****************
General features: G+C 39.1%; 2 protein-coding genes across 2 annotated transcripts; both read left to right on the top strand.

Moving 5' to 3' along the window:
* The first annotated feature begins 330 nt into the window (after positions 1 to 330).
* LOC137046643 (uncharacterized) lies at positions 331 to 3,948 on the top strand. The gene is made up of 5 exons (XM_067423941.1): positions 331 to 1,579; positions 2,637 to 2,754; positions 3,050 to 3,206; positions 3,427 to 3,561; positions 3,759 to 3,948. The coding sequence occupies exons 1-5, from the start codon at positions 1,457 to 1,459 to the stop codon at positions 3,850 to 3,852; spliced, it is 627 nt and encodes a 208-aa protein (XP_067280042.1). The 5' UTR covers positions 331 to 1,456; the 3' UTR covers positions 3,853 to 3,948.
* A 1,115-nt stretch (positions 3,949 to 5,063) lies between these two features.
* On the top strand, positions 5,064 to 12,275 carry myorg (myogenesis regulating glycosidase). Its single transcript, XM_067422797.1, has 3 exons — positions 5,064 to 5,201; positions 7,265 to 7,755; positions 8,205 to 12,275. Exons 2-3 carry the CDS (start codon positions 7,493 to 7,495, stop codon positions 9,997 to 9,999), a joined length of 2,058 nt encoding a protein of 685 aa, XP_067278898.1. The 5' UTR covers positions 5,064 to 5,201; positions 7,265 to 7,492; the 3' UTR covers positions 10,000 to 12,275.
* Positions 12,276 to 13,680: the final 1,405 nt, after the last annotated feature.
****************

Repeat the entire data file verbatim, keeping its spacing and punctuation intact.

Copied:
General features: G+C 39.1%; 2 protein-coding genes across 2 annotated transcripts; both read left to right on the top strand.

Moving 5' to 3' along the window:
* The first annotated feature begins 330 nt into the window (after positions 1 to 330).
* LOC137046643 (uncharacterized) lies at positions 331 to 3,948 on the top strand. The gene is made up of 5 exons (XM_067423941.1): positions 331 to 1,579; positions 2,637 to 2,754; positions 3,050 to 3,206; positions 3,427 to 3,561; positions 3,759 to 3,948. The coding sequence occupies exons 1-5, from the start codon at positions 1,457 to 1,459 to the stop codon at positions 3,850 to 3,852; spliced, it is 627 nt and encodes a 208-aa protein (XP_067280042.1). The 5' UTR covers positions 331 to 1,456; the 3' UTR covers positions 3,853 to 3,948.
* A 1,115-nt stretch (positions 3,949 to 5,063) lies between these two features.
* On the top strand, positions 5,064 to 12,275 carry myorg (myogenesis regulating glycosidase). Its single transcript, XM_067422797.1, has 3 exons — positions 5,064 to 5,201; positions 7,265 to 7,755; positions 8,205 to 12,275. Exons 2-3 carry the CDS (start codon positions 7,493 to 7,495, stop codon positions 9,997 to 9,999), a joined length of 2,058 nt encoding a protein of 685 aa, XP_067278898.1. The 5' UTR covers positions 5,064 to 5,201; positions 7,265 to 7,492; the 3' UTR covers positions 10,000 to 12,275.
* Positions 12,276 to 13,680: the final 1,405 nt, after the last annotated feature.